When Jesus healed the crippled man by the Bethzatha pool, the Jews rebuked Him for healing a man and telling him to carry his pallet on the Sabbath. Jesus responded to them by saying, "My Father is working still, and I am working" (Jn 5:17). Immediately after this, John is sure to tell us, in case we are not convinced, "This was why the Jews sought all the more to kill him, because he not only broke the sabbath but also called God his Father, making himself equal with God" (vs. 18).

Jesus, in order to make this more explicit, even says to the Jews, "I and the Father are one" (Jn 10:30). When they heard this, "The Jews took up stones again to stone him" (vs. 31). Jesus answered them, "I have shown you many good works from the Father; for which of these do you stone me?" (vs. 32) The Jews answered him, "It is not for a good work that we stone you but for blasphemy; because you, being a man, make yourself God" (vs. 33).

Finally, when John, in his Revelation, saw a vision of "the Son of Man", this figure said to him, "Fear not, I am the first and the last" (Rev 1:17). This Son of Man is equating Himself with "the Lord God, who is and who was and who is to come, the Almighty" who said, "I am the Alpha and the Omega" (vs. 8). And of course, this Son of Man is Jesus, who took this title upon Himself many times throughout His ministry (28 times in Matthew's gospel alone, see here).

People Called Jesus "God"

There are also many passages where the apostles and followers of Christ call Him "God". John began his Gospel with these words: "In the beginning was the Word, and the Word was with God, and the word was God." (Jn 1:1) We know that this "Word" is the Second Person of the Trinity made man -- Jesus Christ -- for John says a few verses later, "And the Word became flesh and dwelt among us, full of grace and truth; we have beheld his glory, glory as of the only Son from the Father" (vs. 14). John also called Jesus "the true God and eternal life" in his first letter (5:20).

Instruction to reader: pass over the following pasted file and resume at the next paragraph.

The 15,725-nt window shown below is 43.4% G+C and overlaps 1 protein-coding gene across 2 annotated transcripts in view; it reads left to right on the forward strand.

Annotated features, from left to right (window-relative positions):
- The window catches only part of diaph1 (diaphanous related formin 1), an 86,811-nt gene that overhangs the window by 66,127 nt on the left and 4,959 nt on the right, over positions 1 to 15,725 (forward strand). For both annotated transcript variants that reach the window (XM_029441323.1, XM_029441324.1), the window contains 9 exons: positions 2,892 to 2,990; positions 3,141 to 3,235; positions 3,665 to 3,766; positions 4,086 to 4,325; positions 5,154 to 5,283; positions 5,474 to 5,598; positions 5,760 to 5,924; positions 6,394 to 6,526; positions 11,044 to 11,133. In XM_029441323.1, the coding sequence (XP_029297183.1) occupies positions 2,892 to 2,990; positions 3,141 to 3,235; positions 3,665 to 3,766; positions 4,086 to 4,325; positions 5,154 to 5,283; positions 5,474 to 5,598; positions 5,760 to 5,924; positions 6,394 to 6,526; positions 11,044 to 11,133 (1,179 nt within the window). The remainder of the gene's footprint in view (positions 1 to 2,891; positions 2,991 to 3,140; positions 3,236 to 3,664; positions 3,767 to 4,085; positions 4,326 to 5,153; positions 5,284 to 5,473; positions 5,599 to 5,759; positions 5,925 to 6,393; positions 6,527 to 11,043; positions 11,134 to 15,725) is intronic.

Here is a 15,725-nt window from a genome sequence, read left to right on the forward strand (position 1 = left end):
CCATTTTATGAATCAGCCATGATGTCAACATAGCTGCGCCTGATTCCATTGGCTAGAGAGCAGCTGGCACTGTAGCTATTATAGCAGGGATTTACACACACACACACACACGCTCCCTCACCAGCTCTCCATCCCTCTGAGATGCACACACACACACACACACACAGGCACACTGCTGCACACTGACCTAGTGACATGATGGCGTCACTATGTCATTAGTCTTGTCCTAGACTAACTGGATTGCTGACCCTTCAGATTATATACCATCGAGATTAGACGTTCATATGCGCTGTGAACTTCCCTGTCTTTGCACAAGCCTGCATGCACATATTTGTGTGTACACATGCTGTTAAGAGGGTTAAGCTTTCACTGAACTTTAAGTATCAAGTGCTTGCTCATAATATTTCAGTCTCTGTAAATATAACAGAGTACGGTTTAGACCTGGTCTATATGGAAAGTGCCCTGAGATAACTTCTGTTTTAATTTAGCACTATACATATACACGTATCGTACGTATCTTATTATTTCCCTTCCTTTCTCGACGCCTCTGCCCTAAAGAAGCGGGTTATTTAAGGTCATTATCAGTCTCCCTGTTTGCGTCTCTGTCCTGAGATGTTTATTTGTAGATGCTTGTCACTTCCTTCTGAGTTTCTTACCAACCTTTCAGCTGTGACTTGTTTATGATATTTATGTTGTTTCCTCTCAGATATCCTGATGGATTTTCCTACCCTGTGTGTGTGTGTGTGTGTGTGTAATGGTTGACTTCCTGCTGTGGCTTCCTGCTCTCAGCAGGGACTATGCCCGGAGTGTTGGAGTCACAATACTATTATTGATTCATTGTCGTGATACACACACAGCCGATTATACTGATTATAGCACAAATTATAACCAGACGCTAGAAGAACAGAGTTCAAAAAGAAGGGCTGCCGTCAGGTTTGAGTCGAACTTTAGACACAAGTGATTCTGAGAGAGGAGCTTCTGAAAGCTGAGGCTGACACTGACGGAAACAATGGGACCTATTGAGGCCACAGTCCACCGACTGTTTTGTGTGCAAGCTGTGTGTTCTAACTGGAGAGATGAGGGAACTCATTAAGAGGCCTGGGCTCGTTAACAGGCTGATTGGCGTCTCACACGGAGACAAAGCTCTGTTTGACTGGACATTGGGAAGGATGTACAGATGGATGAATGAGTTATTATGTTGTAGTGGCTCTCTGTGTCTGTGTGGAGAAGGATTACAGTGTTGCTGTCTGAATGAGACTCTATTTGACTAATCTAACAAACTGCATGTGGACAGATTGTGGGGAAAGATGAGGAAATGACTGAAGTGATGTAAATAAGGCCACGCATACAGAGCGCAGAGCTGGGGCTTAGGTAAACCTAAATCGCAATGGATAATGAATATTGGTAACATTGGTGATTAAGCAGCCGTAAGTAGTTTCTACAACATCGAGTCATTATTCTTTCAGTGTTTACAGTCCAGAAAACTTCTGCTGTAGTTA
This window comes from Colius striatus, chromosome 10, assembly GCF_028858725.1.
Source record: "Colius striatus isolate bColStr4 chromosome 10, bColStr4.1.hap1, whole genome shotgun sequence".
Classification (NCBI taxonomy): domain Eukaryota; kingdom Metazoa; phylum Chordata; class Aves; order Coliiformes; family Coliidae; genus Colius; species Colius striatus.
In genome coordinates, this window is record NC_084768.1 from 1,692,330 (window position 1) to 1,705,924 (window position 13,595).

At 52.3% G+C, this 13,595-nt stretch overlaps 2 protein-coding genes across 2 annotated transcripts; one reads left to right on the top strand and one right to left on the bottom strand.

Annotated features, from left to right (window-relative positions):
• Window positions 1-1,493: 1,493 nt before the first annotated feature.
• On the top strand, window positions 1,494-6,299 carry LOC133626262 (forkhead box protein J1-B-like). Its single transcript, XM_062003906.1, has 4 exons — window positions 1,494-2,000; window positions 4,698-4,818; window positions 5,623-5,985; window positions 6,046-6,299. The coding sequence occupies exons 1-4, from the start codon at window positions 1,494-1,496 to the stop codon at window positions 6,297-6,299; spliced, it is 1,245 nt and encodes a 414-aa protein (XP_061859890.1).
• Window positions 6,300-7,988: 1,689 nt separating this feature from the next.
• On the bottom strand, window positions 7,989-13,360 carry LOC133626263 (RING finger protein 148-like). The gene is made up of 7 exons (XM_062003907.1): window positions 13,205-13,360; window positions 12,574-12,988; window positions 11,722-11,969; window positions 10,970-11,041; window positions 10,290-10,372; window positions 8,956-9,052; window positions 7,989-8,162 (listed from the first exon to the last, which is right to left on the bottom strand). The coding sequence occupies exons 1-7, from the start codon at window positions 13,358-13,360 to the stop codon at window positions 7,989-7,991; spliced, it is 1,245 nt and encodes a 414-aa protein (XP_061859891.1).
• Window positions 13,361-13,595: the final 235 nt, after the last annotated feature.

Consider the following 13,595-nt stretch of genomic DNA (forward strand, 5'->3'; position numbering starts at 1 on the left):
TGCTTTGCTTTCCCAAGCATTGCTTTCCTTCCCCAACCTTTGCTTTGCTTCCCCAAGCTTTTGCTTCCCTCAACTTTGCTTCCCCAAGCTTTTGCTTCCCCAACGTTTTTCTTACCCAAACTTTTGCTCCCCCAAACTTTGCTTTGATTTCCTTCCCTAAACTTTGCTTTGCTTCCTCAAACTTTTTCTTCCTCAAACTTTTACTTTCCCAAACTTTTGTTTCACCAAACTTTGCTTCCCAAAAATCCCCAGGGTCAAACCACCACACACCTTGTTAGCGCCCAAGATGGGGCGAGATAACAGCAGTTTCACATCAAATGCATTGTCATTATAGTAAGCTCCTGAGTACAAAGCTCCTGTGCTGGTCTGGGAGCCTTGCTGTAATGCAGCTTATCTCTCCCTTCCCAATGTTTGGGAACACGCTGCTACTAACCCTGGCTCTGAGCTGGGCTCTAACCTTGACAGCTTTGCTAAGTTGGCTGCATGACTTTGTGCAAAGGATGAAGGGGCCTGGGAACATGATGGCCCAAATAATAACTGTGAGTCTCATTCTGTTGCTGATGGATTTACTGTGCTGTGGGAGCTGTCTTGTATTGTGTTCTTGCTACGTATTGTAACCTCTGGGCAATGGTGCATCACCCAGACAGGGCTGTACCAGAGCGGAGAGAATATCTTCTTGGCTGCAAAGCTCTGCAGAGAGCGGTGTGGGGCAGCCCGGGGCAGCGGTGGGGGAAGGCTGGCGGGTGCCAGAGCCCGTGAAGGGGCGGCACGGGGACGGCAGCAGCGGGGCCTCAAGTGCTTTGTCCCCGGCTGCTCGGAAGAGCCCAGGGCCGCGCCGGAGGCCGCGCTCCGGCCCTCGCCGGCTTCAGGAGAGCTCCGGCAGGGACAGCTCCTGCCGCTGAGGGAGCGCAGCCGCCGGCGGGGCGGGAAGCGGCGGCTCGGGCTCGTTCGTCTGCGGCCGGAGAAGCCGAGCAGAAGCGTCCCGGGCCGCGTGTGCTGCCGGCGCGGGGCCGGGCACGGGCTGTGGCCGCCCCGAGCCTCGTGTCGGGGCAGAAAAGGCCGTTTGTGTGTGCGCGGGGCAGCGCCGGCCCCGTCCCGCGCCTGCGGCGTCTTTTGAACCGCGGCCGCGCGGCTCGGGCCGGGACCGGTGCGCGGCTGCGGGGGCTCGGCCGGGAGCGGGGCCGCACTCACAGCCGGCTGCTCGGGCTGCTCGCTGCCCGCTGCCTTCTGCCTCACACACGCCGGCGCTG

Peter, for his part, accused the Jews in the Temple of killing "the Author of life" when they asked that Barabbas be released and sent Jesus to be crucified (cf. Acts 3:12-15). And yet, Timothy is clear that it is God who gives life to all things (cf. 1 Tim 6:13). Thus, Jesus cannot be the Author of life unless He is God. Peter specifically called Jesus "our God and Savior" in his second letter (1:1), as did Paul (cf. Titus 2:13). Paul also said of Christ that "in him the whole fullness of deity dwells bodily" (Col 2:9). According to him, Christ is the one, "who, though he was in the form of God, did not count equality with God a thing to be grasped," or, as the Douay-Rheims has it, "thought it not robbery to be equal with God" (Phil 2:6).